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12-31-10 Somehow I
was thinking the other day about Lucas' light sabers. I am probably not
the only young American male who has spent considerable time trying to
figure out exactly how a light saber might practically work. How do you
get a very intense laser beam to go out three feet and stop? And if it
were possible to extend it at will, it would very tempting, while
fencing to the death, to design a light saber that could extend another
foot or two. This never happens though. Maybe there is an
unwritten rule of light sabers that they may be 105cm long and no
longer. You would think that at least the bad guys would circumvent
this. It seems that for whatever reason they can be only so
long. Even Darth Maul's double was not longer in the "blade" area.
Also, how do you get a laser beam to be able to parry another laser
beam whilst fencing? My theory is that there must be an
extendable solid core to them, and a mirror at the far end to reflect
the light beam back to the handle. The problem with this theory is that
you could not stab with a light saber, with a mirror at on end, which
it seems they can do. Another idea is that they have something like a
shape memory polymer that can expand and become solid. It
could not be a soft thermoplastic what we have, it would need to be
stronger and more resistant to high temperatures. Another
possibility is some telescoping metal core. Then this core could have
some energy source on its surface which gets very hot. Maybe
some kind of plasma arc. (Which would explain the noise.) But then this
would get too hot to use for more than a few seconds. It is not
impossible that there could be some cooling system at the
handle. The laser works better from this point of
view. It takes pretty high temperatures to slice off a limb
like hot butter. I think maybe 5000-6000F. They do not seem to
have a "cutting edge"; they seem to work equally well in any
direction. Maybe the mirror gets hot enough to use to stab
with. Maybe it uses a laser along the length and some other heat
source, like maybe the arc on the end. Actually the only stabbing use I
can remember in the series was by Darth Maul, and it seemed like almost
a fluke. All other use of the sabers that I can remember was as a
slashing weapon. I wonder if George Lucas ever even thinks about any of
12-5-10 I have been in Texas for a little over a week. My folks house has had a bit of a possum infestation. I trapped one and caught another in the garage with a noose. To me possums look like big overgrown rats. My mom caught a smaller one in a box a couple of days later. I might eat a possum if it lived in the country, but I am not much inclined to eat a city possum that has been eating trash and Lord only know what else in town. I had lunch a couple of times with my paternal grandmother, who is almost 101 years old. She is in a nursing home, which we never thought would happen. Neither she or we are happy about it, but she is very weak and we do not see another option. My mom is looking into seeing if we could get a part time home nurse. If she were as well as half the people there in the nursing home, she would not be there at all, but would still be at home.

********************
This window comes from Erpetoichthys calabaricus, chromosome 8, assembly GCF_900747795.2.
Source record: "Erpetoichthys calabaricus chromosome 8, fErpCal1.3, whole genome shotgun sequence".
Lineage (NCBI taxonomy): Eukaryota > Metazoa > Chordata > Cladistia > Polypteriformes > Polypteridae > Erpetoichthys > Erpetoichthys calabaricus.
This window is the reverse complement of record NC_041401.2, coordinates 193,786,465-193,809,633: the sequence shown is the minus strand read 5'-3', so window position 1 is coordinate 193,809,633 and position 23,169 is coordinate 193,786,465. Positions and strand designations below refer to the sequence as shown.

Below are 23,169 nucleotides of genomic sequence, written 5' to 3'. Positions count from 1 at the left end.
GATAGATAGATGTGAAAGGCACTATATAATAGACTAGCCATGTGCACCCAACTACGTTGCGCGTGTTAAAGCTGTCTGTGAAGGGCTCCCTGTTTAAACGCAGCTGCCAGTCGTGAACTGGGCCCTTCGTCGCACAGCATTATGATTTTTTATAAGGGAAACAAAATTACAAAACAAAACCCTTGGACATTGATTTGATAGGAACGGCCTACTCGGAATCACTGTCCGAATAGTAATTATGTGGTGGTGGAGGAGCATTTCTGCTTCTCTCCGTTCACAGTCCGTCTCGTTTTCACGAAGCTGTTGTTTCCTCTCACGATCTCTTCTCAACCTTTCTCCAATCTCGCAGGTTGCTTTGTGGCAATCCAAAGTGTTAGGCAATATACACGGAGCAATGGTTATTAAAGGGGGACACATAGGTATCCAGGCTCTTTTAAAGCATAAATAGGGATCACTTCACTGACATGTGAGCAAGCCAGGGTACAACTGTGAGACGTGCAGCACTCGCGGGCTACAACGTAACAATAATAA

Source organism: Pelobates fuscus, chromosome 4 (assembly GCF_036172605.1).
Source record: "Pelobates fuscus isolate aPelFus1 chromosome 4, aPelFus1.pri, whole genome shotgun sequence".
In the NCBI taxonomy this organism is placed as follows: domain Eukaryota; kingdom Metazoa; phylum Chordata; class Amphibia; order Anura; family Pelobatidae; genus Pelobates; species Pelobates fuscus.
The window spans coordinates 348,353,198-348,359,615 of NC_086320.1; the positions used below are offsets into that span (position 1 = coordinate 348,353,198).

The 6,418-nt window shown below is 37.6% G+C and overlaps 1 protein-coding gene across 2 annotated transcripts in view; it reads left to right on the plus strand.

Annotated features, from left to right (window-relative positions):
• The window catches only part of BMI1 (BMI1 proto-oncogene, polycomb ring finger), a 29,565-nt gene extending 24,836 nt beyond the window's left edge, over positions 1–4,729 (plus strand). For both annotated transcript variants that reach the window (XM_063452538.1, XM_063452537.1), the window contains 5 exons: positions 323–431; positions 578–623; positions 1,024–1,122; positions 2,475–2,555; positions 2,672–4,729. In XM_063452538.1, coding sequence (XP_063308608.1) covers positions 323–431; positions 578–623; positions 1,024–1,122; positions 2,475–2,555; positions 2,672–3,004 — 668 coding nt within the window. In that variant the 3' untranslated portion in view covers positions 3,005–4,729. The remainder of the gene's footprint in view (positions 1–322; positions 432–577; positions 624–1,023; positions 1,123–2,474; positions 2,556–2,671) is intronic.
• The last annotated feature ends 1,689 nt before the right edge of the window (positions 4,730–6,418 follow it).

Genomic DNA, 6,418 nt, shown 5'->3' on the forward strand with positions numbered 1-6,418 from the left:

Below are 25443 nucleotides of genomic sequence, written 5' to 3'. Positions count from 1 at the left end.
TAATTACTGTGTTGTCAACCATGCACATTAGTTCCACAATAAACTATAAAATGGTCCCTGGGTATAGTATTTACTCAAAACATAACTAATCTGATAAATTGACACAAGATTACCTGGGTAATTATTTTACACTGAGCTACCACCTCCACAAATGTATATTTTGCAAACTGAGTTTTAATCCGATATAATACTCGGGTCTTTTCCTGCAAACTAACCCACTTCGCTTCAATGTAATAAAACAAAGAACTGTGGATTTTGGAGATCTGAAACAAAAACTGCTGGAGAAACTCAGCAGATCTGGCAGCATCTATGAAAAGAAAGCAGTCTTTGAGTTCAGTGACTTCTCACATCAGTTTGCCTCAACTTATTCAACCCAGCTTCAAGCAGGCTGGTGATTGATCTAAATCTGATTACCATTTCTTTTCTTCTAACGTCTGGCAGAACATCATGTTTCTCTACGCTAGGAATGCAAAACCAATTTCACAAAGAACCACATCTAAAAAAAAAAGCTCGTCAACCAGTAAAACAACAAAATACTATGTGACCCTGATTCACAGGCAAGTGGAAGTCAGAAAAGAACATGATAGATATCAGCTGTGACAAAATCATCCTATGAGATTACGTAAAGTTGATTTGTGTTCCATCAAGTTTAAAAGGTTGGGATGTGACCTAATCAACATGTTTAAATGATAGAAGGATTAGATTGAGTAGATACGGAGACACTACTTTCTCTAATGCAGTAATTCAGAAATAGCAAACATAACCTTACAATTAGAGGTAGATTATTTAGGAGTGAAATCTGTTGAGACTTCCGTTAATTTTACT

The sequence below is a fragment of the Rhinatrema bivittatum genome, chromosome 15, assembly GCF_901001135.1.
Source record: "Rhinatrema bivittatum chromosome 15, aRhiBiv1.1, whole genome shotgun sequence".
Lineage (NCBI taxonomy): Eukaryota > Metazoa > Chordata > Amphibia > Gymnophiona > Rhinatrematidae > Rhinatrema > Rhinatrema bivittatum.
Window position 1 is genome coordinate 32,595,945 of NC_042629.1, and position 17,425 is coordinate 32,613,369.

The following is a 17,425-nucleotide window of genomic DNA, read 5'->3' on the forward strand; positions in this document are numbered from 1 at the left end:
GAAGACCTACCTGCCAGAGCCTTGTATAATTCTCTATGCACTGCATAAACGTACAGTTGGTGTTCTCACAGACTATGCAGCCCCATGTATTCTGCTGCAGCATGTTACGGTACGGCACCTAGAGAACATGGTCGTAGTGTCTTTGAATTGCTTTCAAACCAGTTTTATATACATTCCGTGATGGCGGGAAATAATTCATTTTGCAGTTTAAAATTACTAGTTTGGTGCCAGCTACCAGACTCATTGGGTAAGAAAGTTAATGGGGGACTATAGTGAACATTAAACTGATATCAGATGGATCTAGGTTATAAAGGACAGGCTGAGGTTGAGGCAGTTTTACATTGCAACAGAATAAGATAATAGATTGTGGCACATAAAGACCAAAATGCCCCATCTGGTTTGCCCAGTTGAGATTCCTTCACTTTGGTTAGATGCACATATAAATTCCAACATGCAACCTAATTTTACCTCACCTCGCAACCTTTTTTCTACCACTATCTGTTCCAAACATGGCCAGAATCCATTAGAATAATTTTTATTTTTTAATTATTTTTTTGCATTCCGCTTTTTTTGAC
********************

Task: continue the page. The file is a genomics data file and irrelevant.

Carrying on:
I did cyclocross states on Saturday back here in NM, and got 6th, not setting the world on fire but ok considering everything. It has been a busy few weeks and I have not been very focused on training, I have had a cold, I have had a hurt ankle and some tendonitis in my elbow. Ahh well.
There was a line in the liturgy in church today that said: "Fill us with hope that we may share it with the world." As someone who has spent a lot of days feeling hopeless (but not today thankfully) that is a good prayer. The Lutherans, I was thinking, spend more time on Bible readings and less on sermons VS the Evangelicals. We had communion at church today, which is nice. They do it every other week at a lot of Lutheran churches, so someone that makes it to church sporadically like me misses it a lot.
I went to lunch with three of the guys from the church, which was also kind of nice. One of them had been in Korea in the late 60's and we talked quite a bit about the situations there in the last few months. We both agree that it would be a terrible thing if a full scale war would break out. Communist governments are generally liberalizing these days and I think if we can give North Korea a few years it will likely collapse on its own as most communist governments in the world have done.
11-10-10 A couple of things showing that fall is fully here. I pulled out a box labeled "Seasonal Clothes" and took out my corduroys, my sweaters, my lined pants, and put in my shorts, my sleeveless t-shirts, and the like. Then (it seems like overnight) the yellow cottonwoods coming over the bridge on Paseo del Norte have turned brown. I am not a fan of winter in general, but shall try to make the best of it.
11-3-10 Cool pic of me in the zone at MLK Park in Lubbock.
11-2-10 When someone else feeds me, even if it is not my favorite, and even if it is not bread like I buy or naturally raised meat, or whatever, I accept it with gratitude, and eat it up. I am not a very picky eater if someone else cooks for me. I feel a little like that with this election. The party who's values values come generally closer to my own is making considerable gains, exactly how considerable will be in the news tomorrow. I feel though, that I am not super happy about why this has happened. It seems to be an economically driven election, and I am a family values driven voter. Now a lot of the new people coming in, who support fiscal conservatism, are also very family values orientated. That is good, and not at all uncommon in American politics.